Martin Hannan: Festival should be a logo zone

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No doubt you have already had a good laugh at the attempts by Marketing Edinburgh and The Leith Agency to create snappy new slogans to promote the city. I thought “incredinburgh” was a joke, but apparently it was for real. As for “wellfedinedinburgh” the only thing you can say is that it’s better than “you’ll have had your tea?”.

The trouble for the marketing gurus is that they are never going to beat “Glasgow’s Miles Better” which has been the benchmark for Scottish city promotion campaigns since it emerged in the early 1980s.

Now I have considerable sympathy for The Leith Agency and Marketing Edinburgh. A long time ago in a different life I was involved in a group that tried to think up a new friendly image for Edinburgh District Council to replace the Improving Services Creating Jobs campaign that the Labour Party brought in when they took control of the city in 1984.

We alighted on the image of Greyfriars Bobby as emblematic of the best qualities of the people of Edinburgh – friendly, selfless and loyal. One senior Labour politician looked at our dog and said “improving services, creating jobbies” and that was the end of that idea.

There have been several attempts to create new images and campaigns to promote Edinburgh, possibly the best of them being the “inspiring capital” branding exercise, but none has beaten “Glasgow’s Miles Better” for the simple reason that no campaign about this city has ever used the best symbol of Edinburgh – the Festival.

All the marketing and design experts cannot get away from the truth that there is only one activity, one attribute, that most people around the world associate with the capital city of Scotland, and that is the Festival. The problem with using the Festival, we have always been told, is that it only happens in August. But why not turn the logic around and say something like “It’s always a Festival in Edinburgh” with various sub-headings to promote our year-round theatres, pubs, shops and other 
attractions?

Sometimes in marketing, you just have to do the bleedin’ obvious and stop trying to be smart. Edinburgh does need promotion in an increasingly competitive tourism market, so why not use the most recognised thing about the city to promote it?

Personally, I loathe him

Following the “lamontable” nonsense spouted by Labour’s Scottish leader Johann Lamont about universal benefits, now we have more quite disgraceful claptrap from the Liberal Democrats’ Scottish leader, Willie Rennie.

You’ll recall that Lamont got personal about the wealth of Nicola Sturgeon and her husband Peter Murrell during her frankly pathetic performance on the issue in the Holyrood 
parliament. Now Rennie has gotten all personal in attacking the choice of independence supporter Martin Compston to be one of the faces of the Glasgow Commonwealth Games.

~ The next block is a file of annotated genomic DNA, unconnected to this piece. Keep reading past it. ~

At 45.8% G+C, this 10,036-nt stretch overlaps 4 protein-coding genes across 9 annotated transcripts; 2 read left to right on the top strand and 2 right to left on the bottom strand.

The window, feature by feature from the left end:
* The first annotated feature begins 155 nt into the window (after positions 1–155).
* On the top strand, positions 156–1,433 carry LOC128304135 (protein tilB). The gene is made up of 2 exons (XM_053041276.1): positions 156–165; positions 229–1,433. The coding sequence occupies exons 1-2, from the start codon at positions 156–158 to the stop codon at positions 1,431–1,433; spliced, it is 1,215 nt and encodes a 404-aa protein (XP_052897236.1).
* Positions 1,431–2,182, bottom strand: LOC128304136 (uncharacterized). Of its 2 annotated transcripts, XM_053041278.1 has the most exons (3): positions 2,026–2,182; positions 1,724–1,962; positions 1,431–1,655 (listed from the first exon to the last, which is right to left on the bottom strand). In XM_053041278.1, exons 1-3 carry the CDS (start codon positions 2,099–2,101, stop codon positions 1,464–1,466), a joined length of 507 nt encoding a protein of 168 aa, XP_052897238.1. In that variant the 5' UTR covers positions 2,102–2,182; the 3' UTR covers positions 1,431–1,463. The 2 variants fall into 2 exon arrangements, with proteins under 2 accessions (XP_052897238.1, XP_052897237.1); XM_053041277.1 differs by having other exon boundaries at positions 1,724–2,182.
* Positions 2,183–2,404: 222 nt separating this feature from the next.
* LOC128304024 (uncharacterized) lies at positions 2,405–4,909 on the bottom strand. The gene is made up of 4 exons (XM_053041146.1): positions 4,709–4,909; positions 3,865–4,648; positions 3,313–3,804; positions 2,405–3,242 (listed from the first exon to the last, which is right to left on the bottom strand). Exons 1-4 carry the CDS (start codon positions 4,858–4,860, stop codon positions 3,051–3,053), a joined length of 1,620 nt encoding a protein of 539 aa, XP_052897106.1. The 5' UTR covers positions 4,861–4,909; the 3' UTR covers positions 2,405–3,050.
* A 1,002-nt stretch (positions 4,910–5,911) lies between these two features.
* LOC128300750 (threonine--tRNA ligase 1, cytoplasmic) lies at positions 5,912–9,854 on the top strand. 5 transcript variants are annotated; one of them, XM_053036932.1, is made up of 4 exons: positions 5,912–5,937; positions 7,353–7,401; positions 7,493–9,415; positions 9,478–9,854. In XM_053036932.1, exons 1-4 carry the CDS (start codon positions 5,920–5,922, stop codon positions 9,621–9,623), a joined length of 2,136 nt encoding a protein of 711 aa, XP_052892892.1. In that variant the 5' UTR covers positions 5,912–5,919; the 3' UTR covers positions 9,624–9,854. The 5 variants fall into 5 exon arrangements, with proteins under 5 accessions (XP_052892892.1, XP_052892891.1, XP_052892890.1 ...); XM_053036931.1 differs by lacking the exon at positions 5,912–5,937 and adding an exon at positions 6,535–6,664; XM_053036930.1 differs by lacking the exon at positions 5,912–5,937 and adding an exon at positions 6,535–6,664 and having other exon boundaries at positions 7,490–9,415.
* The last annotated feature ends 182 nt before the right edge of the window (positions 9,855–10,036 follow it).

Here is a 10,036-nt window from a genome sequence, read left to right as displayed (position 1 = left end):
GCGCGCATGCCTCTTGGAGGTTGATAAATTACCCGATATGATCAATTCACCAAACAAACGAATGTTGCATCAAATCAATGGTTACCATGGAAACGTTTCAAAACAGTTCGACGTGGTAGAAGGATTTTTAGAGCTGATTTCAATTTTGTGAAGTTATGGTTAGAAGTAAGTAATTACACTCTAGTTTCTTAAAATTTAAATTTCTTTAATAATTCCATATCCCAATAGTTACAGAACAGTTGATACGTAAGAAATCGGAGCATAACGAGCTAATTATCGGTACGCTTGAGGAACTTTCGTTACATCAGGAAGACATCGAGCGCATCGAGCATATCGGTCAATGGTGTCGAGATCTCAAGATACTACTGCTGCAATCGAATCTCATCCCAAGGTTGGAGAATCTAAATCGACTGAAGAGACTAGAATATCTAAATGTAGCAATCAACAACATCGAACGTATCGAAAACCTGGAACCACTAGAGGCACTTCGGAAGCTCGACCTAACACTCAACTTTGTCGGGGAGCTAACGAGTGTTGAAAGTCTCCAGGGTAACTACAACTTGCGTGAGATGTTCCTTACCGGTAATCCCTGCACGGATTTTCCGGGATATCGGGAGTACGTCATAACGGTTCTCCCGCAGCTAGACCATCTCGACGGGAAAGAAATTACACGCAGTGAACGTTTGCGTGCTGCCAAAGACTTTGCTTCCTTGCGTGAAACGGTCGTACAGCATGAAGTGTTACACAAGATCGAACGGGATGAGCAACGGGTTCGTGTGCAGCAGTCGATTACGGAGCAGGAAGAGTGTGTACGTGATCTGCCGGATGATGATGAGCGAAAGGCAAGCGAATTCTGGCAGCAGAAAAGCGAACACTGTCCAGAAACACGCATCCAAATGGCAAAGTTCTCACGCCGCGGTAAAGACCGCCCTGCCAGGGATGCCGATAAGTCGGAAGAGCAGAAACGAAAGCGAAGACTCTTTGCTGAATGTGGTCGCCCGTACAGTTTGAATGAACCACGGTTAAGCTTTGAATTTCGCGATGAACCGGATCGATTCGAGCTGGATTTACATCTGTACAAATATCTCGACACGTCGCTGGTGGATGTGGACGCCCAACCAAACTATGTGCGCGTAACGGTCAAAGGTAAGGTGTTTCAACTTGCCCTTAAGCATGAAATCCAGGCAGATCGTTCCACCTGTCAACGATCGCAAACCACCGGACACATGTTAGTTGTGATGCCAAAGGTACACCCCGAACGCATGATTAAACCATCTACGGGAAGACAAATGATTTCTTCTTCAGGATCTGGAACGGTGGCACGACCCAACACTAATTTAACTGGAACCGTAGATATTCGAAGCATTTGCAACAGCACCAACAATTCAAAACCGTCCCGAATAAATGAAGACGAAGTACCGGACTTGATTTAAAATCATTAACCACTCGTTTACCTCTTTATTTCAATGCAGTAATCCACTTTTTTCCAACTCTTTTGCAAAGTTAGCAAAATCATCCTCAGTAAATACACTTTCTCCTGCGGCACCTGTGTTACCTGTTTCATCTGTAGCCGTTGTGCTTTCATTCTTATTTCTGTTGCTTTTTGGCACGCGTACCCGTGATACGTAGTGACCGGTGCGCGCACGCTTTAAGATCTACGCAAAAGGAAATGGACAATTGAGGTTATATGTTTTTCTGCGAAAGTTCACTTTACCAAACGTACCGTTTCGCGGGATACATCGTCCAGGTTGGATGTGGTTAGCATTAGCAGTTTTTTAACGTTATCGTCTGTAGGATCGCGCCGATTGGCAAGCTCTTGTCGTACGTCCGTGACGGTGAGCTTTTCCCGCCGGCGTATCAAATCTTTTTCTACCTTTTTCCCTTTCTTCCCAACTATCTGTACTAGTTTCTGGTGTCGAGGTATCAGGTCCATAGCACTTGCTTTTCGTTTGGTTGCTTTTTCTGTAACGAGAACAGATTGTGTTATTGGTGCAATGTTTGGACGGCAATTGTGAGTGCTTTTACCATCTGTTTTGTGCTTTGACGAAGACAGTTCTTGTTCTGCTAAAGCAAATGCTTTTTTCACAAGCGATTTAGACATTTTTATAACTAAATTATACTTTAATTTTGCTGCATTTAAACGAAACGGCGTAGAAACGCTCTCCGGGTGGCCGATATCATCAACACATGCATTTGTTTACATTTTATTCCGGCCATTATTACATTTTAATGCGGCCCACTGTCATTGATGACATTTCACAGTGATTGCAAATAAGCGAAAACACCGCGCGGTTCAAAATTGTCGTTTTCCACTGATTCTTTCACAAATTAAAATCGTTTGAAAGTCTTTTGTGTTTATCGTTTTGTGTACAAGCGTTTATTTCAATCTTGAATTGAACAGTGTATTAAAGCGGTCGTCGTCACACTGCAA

Here’s what Rennie said in a tabloid newspaper: “It’s ill-advised for organisers to secure his services when he has declared support for the SNP’s independence policy. I urge them to rethink their decision.”

The implication of that remark is staggering. What Rennie is suggesting is that anyone who supports independence should not be taking a part in public life.

Let’s reverse his policy: Maitland Mackie – yet another failed Lib Dem candidate – and Boyd Tunnock have both declared themselves as anti-independence and pro-Union, so does that mean anyone who disagrees with them should boycott Mackie’s ice cream and Tunnock’s caramel wafers? Of course not, because unlike Rennie, most people can differentiate between an individual’s political views and their jobs.

What a crazy world we live in when a young man who is lending his celebrity to the cause of the Commonwealth Games should be “disappeared” because he supports the policy of his country’s government.

Rennie is supposed to be a Liberal and a Democrat, not some Stalinist purger of people who disagree with him, and again a party leader has allowed hatred of the SNP to colour his odious remarks.

Add this to the continuing personal attacks on Alex Salmond by the other parties and their lackeys in the press and the tactics of the Unionists in the run-up to the referendum are quite clear. Adding to their entirely negative arguments, they are going to resort to nasty personal smears.

This is known as ad hominem arguments, and any scholar will tell you that once someone resorts to 
those sort of tactics, their defeat is inevitable.

Fortunately I am not a spokesman for my party, the SNP, on anything, so I can weigh in with some invective of my own. Willie Rennie comes across as having less charm than a snake oil salesman and no amount of make-
overs could stop him appearing as anything other than a rude ranting nonentity, the leader of a party doomed to extinction because it put the Tories into power in Westminster.

I’ll happily stop slagging them when Lamont, Rennie and crew decide to debate issues and not personalities. But like Lamont, right now I don’t want Rennie going anywhere, because as long as his nasty and brutish utterings are associated with the the defence of Union, the better it will be for the cause of independence.